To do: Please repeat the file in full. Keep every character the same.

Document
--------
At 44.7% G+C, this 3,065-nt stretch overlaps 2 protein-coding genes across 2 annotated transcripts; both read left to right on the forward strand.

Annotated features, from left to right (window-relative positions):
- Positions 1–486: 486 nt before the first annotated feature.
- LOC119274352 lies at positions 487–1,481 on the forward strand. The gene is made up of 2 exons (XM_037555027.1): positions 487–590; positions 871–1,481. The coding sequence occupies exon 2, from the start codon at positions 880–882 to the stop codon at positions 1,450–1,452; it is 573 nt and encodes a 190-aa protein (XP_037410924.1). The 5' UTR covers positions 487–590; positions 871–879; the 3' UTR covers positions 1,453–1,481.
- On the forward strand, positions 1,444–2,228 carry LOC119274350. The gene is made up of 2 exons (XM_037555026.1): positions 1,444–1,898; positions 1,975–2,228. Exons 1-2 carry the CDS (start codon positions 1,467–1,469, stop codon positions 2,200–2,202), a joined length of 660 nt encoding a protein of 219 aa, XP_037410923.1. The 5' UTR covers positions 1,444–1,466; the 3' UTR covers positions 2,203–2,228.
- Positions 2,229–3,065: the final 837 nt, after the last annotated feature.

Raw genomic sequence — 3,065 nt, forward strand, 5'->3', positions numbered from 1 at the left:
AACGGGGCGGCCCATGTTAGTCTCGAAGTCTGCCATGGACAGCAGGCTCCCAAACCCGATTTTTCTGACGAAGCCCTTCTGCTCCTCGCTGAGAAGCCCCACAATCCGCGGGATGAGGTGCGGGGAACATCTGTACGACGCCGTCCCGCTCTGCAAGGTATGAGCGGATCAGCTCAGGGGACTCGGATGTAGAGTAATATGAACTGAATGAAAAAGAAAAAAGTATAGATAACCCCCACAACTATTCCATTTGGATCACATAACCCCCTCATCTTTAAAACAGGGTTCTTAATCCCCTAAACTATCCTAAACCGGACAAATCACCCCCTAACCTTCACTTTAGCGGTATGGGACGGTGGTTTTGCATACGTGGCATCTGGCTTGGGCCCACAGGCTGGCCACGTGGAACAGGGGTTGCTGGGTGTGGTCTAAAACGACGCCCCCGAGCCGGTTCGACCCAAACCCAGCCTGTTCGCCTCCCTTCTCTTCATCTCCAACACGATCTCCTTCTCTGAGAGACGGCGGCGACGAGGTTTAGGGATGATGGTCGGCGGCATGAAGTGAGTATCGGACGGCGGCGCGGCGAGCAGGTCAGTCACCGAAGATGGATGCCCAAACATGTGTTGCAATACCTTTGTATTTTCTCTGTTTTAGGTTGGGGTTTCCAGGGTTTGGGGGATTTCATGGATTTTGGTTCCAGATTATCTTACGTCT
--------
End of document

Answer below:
At 44.7% G+C, this 3,065-nt stretch overlaps 2 protein-coding genes across 2 annotated transcripts; both read left to right on the forward strand.

Annotated features, from left to right (window-relative positions):
- Positions 1–486: 486 nt before the first annotated feature.
- LOC119274352 lies at positions 487–1,481 on the forward strand. The gene is made up of 2 exons (XM_037555027.1): positions 487–590; positions 871–1,481. The coding sequence occupies exon 2, from the start codon at positions 880–882 to the stop codon at positions 1,450–1,452; it is 573 nt and encodes a 190-aa protein (XP_037410924.1). The 5' UTR covers positions 487–590; positions 871–879; the 3' UTR covers positions 1,453–1,481.
- On the forward strand, positions 1,444–2,228 carry LOC119274350. The gene is made up of 2 exons (XM_037555026.1): positions 1,444–1,898; positions 1,975–2,228. Exons 1-2 carry the CDS (start codon positions 1,467–1,469, stop codon positions 2,200–2,202), a joined length of 660 nt encoding a protein of 219 aa, XP_037410923.1. The 5' UTR covers positions 1,444–1,466; the 3' UTR covers positions 2,203–2,228.
- Positions 2,229–3,065: the final 837 nt, after the last annotated feature.

Raw genomic sequence — 3,065 nt, forward strand, 5'->3', positions numbered from 1 at the left:
AACGGGGCGGCCCATGTTAGTCTCGAAGTCTGCCATGGACAGCAGGCTCCCAAACCCGATTTTTCTGACGAAGCCCTTCTGCTCCTCGCTGAGAAGCCCCACAATCCGCGGGATGAGGTGCGGGGAACATCTGTACGACGCCGTCCCGCTCTGCAAGGTATGAGCGGATCAGCTCAGGGGACTCGGATGTAGAGTAATATGAACTGAATGAAAAAGAAAAAAGTATAGATAACCCCCACAACTATTCCATTTGGATCACATAACCCCCTCATCTTTAAAACAGGGTTCTTAATCCCCTAAACTATCCTAAACCGGACAAATCACCCCCTAACCTTCACTTTAGCGGTATGGGACGGTGGTTTTGCATACGTGGCATCTGGCTTGGGCCCACAGGCTGGCCACGTGGAACAGGGGTTGCTGGGTGTGGTCTAAAACGACGCCCCCGAGCCGGTTCGACCCAAACCCAGCCTGTTCGCCTCCCTTCTCTTCATCTCCAACACGATCTCCTTCTCTGAGAGACGGCGGCGACGAGGTTTAGGGATGATGGTCGGCGGCATGAAGTGAGTATCGGACGGCGGCGCGGCGAGCAGGTCAGTCACCGAAGATGGATGCCCAAACATGTGTTGCAATACCTTTGTATTTTCTCTGTTTTAGGTTGGGGTTTCCAGGGTTTGGGGGATTTCATGGATTTTGGTTCCAGATTATCTTACGTCT